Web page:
A 2015 survey by Consumer Reports indicates that nearly 8 in 10 American consumers would rather buy a product made in United States than an imported one—and 60 percent of them would be willing to pay 10 percent more for it. But the sewn-goods industry faces critical questions about the “Made in the USA” label: Do the survey figures represent reality among buyers, and is the expectation for American-made specialty fabrics products different in the industrial and commercial marketplace?
According to the Federal Trade Commission, “Made in USA” means that “all or virtually all” of the product has been made in the United States. All significant parts, processing and labor that go into the product must be of U.S. origin.
Industry trade groups are emphasizing the value of American-crafted products. SEAMS, the National Association for the Sewn Products and Textile Industries, has membership comprising textile providers, contract manufacturers, brands, vertical retailers and their suppliers and service providers. The organization’s mission is to strengthen the impact of “Made in America” in today’s global economy.
SEAMS employs several strategies to achieve this goal, including “supercharging” the supply chain by providing access to people, processes and products to move production back to the U.S., as well as creating a personalized and connected American “marketplace of knowledge” for SEAMS members.
Close to shore
“For us, the market in the U.S. for sewing has been good,” says Matt Boyt, head of sales for John Boyt Industrial Sewing, Urbandale, Ia. Among the products his company fabricates are custom covers, bags, strap assemblies and slings. “Many companies are looking to have their products come back to the U.S. for manufacturing, but sometimes it is not feasible to do so.”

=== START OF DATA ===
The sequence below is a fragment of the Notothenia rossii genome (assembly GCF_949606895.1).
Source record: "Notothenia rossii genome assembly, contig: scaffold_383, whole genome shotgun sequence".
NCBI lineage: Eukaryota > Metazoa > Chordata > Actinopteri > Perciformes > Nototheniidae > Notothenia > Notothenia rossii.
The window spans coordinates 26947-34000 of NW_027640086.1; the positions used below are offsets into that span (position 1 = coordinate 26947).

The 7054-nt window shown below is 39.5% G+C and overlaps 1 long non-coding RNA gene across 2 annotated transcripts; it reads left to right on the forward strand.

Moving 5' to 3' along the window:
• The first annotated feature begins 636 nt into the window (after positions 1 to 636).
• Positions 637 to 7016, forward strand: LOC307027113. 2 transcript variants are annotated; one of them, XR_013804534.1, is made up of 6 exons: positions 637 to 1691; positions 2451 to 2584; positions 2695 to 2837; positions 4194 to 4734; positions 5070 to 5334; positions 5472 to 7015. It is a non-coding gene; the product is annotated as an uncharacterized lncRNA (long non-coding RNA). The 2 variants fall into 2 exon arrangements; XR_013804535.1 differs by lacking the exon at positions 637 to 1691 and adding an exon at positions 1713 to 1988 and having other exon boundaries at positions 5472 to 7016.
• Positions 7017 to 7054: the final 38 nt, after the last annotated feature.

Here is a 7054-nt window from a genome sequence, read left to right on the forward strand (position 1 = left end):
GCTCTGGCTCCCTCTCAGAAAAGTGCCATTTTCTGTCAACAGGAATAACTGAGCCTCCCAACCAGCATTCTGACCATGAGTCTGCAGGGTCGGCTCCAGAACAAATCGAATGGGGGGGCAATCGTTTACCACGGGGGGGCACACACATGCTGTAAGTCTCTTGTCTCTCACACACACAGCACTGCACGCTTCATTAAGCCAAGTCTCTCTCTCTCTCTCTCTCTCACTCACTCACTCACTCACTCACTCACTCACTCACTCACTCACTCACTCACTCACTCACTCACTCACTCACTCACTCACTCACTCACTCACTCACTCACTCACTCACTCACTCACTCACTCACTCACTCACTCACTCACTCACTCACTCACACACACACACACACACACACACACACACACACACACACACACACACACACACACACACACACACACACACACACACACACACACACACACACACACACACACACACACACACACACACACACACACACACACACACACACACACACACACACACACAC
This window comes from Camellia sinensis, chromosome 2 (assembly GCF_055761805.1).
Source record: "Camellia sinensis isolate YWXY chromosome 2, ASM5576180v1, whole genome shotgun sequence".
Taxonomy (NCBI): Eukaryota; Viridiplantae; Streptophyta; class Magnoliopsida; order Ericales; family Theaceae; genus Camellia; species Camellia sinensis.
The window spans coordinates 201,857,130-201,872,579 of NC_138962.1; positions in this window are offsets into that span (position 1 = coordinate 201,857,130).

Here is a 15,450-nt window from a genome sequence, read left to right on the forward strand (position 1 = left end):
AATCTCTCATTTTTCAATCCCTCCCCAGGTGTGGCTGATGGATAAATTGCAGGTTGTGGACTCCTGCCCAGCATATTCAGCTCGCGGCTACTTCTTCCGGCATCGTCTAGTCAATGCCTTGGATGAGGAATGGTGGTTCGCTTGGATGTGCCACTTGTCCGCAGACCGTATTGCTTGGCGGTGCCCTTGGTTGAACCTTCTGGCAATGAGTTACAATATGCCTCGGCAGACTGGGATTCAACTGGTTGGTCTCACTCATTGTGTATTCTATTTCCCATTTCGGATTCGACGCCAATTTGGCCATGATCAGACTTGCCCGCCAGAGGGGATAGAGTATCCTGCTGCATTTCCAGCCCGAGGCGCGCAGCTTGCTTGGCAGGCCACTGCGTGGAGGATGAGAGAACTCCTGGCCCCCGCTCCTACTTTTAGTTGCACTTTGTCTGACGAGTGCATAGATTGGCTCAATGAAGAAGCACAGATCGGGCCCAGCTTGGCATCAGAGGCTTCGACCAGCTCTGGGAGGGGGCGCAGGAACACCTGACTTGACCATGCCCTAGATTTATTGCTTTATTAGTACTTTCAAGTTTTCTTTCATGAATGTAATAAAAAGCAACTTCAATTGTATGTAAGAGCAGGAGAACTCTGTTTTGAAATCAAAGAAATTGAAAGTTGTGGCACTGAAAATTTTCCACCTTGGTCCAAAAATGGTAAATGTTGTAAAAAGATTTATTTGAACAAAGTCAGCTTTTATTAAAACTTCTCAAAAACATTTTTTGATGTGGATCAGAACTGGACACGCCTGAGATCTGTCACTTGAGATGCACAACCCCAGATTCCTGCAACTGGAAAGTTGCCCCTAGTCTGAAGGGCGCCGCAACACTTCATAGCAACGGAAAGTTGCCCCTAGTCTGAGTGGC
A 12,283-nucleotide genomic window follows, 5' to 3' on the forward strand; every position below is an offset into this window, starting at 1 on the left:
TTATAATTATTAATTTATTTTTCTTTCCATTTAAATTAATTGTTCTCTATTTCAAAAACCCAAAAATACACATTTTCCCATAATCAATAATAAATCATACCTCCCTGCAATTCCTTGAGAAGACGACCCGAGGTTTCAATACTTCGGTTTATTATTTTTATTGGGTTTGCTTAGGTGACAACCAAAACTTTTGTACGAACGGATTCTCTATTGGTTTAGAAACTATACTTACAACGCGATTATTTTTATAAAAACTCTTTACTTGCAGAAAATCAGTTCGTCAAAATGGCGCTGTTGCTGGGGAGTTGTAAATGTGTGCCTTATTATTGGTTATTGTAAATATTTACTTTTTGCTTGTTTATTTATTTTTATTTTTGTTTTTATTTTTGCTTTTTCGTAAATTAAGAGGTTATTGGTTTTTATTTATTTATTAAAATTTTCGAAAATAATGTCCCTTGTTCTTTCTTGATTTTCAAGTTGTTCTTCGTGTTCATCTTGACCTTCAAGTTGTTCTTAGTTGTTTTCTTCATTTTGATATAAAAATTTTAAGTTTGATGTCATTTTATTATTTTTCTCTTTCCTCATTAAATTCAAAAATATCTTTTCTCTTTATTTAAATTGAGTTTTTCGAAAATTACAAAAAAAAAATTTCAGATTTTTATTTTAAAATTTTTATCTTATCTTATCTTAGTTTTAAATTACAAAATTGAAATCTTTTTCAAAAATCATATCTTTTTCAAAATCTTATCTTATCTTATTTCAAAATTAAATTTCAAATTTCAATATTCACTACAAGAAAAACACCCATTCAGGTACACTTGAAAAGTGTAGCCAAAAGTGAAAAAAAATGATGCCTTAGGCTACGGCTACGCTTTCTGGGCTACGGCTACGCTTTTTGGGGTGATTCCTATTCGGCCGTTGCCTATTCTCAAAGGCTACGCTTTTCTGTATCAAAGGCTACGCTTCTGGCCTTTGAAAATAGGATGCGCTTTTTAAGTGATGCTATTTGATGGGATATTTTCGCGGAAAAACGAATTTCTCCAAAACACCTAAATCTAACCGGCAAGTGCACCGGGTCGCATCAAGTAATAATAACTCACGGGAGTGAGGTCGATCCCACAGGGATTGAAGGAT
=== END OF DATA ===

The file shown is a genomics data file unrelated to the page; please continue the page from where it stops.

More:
Such is the case with apparel, most of which is still sewn offshore. “Before any change is possible, consumers in the United States must insist on purchasing items that are made here instead of just looking to buy the garment or item with the cheapest price,” says Joe Eller, vice president of JUKI America Inc.
While consumers do have the power to bring change, a shortage of experienced operators compounds the problem. Eller travels to many areas in the United States, including the furniture industries in Mississippi and North Carolina, where there are “plenty of jobs for sewing operators [but] companies can’t find skilled people,” he says.
Despite these ongoing challenges, some industry experts predict that the market will strengthen for products fabricated in the United States. “We have already seen that with customers that require their items to be made with American-made fabric and labor,” says Jim Kittle, operations manager at Jonco Industries Inc., Milwaukee, Wisc.
SEAMS’ executive director Will Duncan agrees. “It starts with the factories making changes in their culture, embracing lean manufacturing processes and practices, a commitment to formal worker training, and investing in automation,” Duncan says.
Brands and retailers must also change their paradigms regarding how they source their materials. “They must be open to evaluating supply chains based on performance at retail,” Duncan says. “They cannot continue to compare landed duty cost versus domestic manufactured cost that does not factor in many other costs such as mark-downs and stock-outs.”
Holly O’Dell is a freelance writer and editor based in Joshua Tree, Calif.